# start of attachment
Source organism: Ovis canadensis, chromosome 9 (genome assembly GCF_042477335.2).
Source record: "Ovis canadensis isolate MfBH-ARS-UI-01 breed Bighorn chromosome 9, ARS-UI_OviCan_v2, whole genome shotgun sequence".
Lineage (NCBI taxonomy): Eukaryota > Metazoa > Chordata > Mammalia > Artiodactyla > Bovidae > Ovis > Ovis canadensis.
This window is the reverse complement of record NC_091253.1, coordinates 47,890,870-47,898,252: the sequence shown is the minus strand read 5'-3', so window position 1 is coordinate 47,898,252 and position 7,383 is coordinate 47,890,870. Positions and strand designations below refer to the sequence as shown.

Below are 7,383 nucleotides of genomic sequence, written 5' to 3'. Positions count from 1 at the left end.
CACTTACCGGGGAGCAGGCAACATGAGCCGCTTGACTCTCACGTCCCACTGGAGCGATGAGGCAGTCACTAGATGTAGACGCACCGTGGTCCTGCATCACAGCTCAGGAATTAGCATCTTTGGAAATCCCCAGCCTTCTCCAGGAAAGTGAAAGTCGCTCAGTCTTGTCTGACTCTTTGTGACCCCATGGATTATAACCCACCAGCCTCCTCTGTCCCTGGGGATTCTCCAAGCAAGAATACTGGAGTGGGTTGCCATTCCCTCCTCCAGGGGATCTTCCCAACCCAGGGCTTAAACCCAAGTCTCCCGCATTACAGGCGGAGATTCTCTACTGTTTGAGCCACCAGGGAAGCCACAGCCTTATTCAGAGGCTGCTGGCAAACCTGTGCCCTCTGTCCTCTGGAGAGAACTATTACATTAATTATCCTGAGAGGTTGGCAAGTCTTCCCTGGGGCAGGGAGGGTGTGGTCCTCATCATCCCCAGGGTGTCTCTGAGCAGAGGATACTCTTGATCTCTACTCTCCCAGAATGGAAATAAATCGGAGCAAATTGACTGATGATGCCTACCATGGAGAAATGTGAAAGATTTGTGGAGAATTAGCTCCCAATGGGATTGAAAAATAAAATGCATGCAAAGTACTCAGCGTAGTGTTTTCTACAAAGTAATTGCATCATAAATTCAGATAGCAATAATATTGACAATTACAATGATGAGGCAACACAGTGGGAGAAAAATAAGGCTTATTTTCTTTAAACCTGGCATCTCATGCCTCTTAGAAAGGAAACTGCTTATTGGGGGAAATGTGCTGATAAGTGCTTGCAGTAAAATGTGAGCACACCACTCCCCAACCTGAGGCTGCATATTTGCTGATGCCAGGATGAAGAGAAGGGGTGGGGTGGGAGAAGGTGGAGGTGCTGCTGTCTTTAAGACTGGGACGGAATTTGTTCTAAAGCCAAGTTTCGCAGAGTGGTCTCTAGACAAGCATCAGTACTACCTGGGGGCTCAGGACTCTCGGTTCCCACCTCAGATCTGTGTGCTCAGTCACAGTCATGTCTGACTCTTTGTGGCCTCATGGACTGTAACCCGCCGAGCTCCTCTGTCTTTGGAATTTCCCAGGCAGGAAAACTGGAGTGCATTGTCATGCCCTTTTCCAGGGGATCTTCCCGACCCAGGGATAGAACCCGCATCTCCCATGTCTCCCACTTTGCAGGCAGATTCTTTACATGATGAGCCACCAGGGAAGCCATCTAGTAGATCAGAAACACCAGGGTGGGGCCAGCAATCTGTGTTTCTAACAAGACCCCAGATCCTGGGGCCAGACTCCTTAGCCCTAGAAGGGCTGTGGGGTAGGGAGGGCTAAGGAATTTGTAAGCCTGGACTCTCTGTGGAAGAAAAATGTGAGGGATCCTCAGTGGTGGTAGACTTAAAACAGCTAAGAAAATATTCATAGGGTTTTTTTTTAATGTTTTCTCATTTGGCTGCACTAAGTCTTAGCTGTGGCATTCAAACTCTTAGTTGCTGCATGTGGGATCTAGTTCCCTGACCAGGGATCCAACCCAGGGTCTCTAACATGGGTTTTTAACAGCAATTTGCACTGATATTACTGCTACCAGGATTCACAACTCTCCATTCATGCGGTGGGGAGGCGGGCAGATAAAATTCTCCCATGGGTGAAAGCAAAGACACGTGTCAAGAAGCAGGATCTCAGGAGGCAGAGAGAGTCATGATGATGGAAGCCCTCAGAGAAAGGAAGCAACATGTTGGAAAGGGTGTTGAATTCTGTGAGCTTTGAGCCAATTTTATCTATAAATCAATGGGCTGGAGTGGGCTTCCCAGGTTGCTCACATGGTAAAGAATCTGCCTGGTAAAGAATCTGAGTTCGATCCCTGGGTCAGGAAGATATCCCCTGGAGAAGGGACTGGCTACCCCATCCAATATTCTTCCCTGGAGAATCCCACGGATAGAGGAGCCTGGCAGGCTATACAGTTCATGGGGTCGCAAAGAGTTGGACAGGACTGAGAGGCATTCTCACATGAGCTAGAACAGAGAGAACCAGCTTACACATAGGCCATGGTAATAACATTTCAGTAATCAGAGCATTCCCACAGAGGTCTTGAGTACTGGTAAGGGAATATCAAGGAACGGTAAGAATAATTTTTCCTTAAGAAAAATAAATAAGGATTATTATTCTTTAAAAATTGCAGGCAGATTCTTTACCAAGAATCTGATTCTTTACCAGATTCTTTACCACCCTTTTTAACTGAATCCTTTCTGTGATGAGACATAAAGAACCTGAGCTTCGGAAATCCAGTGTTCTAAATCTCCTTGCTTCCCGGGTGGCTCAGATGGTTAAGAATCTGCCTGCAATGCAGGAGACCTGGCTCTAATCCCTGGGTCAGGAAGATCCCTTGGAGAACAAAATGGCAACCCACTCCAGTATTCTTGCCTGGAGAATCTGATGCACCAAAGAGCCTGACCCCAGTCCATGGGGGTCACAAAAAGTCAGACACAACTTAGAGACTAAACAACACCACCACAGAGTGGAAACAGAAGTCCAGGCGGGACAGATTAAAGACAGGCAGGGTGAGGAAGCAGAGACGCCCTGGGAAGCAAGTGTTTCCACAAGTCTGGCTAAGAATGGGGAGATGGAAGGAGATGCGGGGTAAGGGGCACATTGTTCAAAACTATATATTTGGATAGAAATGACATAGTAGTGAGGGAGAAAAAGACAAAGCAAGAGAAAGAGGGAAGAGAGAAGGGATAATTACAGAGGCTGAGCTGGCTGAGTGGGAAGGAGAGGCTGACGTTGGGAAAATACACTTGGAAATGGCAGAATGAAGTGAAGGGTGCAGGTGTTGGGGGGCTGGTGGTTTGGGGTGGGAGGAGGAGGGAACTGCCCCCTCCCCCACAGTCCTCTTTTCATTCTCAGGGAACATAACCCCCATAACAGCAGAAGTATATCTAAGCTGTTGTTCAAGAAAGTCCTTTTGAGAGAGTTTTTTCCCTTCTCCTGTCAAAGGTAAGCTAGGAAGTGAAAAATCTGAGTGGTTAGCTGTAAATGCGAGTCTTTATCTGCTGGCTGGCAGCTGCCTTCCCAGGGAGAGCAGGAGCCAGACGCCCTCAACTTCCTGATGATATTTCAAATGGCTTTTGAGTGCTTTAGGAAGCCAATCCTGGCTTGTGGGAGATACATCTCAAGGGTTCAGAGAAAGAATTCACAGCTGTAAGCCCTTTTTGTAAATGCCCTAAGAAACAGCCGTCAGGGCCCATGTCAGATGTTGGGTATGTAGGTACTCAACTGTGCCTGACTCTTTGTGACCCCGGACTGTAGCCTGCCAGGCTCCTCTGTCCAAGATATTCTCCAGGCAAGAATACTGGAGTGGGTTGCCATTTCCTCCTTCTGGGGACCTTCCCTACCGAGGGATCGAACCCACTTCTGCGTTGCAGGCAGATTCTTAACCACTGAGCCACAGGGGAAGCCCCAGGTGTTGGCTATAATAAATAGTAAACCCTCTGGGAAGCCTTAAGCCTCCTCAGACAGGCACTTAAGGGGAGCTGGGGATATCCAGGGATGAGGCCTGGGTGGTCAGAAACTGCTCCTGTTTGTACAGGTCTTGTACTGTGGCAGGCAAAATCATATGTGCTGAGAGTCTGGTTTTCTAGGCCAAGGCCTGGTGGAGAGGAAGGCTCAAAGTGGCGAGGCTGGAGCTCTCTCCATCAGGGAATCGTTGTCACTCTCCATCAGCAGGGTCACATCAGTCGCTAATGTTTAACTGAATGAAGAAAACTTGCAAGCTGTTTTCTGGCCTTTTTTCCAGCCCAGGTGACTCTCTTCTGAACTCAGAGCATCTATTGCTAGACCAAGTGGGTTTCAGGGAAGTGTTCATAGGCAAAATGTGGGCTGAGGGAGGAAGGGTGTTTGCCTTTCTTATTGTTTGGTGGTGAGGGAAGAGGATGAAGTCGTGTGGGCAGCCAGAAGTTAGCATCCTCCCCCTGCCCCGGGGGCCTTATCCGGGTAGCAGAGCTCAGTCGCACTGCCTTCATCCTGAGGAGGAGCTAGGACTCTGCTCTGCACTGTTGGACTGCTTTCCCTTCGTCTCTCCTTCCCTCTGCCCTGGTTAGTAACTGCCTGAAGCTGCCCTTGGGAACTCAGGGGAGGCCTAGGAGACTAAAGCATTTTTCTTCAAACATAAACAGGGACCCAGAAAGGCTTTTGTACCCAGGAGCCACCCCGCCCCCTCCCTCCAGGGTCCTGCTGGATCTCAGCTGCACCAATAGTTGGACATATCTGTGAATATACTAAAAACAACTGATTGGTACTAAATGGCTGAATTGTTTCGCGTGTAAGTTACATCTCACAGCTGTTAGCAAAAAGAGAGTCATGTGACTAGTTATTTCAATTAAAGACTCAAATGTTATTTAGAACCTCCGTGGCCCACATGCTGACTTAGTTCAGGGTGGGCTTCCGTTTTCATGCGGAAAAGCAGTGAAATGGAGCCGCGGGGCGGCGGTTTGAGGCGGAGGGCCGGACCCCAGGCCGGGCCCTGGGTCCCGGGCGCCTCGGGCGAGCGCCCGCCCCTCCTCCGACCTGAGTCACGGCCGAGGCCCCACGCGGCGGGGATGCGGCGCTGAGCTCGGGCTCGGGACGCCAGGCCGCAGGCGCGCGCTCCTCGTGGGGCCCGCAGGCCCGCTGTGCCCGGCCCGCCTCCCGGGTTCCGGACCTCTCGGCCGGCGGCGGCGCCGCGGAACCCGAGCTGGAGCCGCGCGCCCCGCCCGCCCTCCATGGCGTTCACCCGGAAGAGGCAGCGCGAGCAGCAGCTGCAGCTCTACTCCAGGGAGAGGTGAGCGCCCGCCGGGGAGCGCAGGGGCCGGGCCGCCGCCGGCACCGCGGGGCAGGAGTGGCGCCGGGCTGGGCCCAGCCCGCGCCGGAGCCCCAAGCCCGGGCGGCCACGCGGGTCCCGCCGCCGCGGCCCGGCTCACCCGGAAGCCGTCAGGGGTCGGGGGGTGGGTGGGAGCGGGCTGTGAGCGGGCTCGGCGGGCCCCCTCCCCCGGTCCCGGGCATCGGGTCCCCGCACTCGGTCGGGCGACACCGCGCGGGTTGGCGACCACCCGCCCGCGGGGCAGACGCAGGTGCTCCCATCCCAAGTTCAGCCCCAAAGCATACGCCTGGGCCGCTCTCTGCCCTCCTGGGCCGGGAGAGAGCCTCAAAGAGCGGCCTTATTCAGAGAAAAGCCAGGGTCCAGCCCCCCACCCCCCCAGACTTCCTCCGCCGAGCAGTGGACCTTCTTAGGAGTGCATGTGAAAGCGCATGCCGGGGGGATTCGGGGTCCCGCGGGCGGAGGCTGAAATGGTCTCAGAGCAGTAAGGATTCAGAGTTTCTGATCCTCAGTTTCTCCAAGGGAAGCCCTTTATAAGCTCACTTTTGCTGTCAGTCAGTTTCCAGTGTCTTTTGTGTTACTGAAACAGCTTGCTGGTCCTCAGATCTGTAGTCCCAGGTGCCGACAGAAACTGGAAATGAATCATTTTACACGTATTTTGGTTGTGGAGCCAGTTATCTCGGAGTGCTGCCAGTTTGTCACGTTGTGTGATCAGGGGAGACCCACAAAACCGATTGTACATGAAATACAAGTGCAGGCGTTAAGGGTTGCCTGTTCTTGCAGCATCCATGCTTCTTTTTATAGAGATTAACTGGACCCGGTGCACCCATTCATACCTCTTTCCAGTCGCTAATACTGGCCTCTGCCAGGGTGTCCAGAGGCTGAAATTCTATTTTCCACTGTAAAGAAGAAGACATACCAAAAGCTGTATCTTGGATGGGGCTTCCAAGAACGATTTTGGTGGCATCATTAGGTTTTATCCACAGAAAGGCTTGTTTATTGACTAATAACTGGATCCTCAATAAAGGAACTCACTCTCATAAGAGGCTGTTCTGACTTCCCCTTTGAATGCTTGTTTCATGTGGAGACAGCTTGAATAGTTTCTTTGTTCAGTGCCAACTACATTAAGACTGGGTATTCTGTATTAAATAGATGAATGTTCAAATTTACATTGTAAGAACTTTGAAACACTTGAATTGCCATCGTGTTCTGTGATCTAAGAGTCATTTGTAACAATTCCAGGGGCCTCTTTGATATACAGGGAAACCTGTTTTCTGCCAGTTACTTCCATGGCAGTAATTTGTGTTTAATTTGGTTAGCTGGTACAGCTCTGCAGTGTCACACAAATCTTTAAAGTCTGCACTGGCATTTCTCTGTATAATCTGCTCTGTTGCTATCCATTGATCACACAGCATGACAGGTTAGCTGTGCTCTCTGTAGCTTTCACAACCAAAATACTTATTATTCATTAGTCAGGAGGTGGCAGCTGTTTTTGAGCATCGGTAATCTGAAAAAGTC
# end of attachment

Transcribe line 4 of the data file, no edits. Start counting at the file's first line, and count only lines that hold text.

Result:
This window is the reverse complement of record NC_091253.1, coordinates 47,890,870-47,898,252: the sequence shown is the minus strand read 5'-3', so window position 1 is coordinate 47,898,252 and position 7,383 is coordinate 47,890,870. Positions and strand designations below refer to the sequence as shown.